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The Fifteen-Year Attitude History of the Wide Field Planetary Camera 2 Radiator and Collection Efficiencies for Micrometeoroids and Orbital DebrisAn examination of the Hubble Space Telescope (HST) Wide Field Planetary Camera 2 (WFPC-2) radiator assembly was conducted at NASA Goddard Space Flight Center (GSFC) during the summer of 2009. Immediately apparent was a distinct biasing of the largest 45 impact features towards one side of the radiator, in contrast to an approximately uniform distribution of smaller impacts. Such a distribution may be a consequence of the HST s attitude history and pointing requirements for the cold radiator, or of environmental effects, such as an anisotropic distribution of the responsible population in that size regime. Understanding the size-dependent spatial distribution of impact features is essential to the general analysis of these features. We have obtained from GSFC a 15 minute temporal resolution record of the state vector (Earth Centered Inertial position and velocity) and HST attitude, consisting of the orientation of the velocity and HST-sun vectors in HST body coordinates. This paper reviews the actual state vector and attitude history of the radiator in the context of the randomly tumbling plate assumption and assesses the statistical likelihood (or collection efficiency) of the radiator for the micrometeoroid and orbital debris environments. The NASA Marshall Space Flight Center s Meteoroid Environment Model is used to assess the micrometeoroid component. The NASA Orbital Debris Engineering Model (ORDEM) is used to model the orbital debris component. Modeling results are compared with observations of the impact feature spatial distribution, and the relative contribution of each environmental component are examined in detail.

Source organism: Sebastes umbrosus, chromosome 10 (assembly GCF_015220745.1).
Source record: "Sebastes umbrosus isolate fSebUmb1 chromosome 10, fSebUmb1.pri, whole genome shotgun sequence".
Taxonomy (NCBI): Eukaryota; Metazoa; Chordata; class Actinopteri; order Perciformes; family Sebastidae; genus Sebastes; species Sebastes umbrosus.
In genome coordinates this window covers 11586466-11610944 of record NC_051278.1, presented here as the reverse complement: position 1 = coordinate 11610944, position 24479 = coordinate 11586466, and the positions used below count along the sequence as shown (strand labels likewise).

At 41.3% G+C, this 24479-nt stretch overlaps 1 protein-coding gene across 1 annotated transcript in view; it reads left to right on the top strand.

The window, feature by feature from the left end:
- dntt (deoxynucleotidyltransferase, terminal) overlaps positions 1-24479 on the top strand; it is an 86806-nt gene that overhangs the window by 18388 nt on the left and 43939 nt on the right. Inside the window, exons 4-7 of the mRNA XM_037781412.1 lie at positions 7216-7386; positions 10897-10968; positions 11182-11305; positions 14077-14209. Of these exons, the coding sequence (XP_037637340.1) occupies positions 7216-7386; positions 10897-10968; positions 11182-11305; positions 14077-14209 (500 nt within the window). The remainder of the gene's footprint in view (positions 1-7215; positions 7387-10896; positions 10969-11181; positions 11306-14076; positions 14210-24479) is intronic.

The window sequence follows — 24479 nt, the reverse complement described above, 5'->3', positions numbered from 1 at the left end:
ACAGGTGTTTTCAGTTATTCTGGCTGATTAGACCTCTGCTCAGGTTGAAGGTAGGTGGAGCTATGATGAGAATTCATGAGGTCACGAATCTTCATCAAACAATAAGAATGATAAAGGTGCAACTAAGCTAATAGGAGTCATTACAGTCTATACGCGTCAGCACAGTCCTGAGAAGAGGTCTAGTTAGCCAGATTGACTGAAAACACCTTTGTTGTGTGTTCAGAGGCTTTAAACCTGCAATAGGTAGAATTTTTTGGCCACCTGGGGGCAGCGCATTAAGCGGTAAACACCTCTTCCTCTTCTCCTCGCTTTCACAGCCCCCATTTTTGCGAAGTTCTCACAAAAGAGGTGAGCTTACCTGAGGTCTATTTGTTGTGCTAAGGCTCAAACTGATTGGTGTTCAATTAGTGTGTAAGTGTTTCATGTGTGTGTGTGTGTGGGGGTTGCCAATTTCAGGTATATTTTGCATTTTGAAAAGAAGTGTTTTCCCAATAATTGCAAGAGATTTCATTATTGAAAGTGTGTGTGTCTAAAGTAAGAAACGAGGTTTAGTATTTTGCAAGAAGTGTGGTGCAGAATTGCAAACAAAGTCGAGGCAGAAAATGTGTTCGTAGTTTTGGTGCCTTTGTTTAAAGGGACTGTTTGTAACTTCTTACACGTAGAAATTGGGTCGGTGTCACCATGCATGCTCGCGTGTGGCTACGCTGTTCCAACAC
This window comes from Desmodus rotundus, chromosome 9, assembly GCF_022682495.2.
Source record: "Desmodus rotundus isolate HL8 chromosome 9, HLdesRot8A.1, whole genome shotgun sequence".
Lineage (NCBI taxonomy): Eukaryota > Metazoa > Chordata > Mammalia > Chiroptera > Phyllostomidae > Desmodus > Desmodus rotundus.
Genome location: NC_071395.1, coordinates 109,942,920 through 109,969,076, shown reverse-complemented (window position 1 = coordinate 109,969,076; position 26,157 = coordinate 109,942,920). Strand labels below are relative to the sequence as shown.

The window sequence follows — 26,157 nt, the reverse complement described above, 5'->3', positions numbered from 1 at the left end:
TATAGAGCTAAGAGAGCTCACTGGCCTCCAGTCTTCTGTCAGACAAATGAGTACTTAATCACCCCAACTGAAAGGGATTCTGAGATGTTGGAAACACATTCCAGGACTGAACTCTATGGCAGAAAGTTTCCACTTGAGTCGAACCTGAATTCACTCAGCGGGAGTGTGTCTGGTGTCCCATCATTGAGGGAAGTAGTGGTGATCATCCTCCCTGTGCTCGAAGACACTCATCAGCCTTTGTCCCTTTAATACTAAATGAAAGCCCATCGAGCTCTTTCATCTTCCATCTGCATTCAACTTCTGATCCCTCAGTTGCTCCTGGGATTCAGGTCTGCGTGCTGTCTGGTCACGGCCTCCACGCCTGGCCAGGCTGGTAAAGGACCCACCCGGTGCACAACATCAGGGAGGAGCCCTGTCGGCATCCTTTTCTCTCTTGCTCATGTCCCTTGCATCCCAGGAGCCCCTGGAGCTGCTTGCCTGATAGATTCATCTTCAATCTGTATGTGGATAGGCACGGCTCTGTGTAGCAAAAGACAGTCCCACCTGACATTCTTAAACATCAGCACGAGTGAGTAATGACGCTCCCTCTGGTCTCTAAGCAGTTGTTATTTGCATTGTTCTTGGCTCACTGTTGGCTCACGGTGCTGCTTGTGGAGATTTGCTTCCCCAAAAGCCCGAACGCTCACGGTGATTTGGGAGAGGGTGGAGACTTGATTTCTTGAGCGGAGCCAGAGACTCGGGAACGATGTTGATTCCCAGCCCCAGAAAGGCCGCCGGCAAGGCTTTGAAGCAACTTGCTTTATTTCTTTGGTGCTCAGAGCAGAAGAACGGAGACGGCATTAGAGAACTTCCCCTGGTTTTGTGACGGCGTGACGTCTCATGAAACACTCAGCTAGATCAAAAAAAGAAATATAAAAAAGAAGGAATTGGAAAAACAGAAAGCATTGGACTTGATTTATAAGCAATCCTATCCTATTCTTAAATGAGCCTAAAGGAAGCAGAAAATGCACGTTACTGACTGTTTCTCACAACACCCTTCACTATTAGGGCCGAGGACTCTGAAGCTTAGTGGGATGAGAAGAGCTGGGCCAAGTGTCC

Document ID
Document Type
Conference Paper
Anz-Meador, Phillip D. (Jacobs Technologies Engineering Science Contract Group Houston, TX, United States)
Liou, Jer-Chyi (NASA Johnson Space Center Houston, TX, United States)
Cooke, William J. (NASA Marshall Space Flight Center Huntsville, AL, United States)
Koehler, H. (NASA Marshall Space Flight Center Huntsville, AL, United States)
Date Acquired
August 25, 2013
Publication Date
January 1, 2010
Subject Category
Instrumentation and Photography
Report/Patent Number
Meeting Information
38th COSPAR Scientific Assembly(Bremen)
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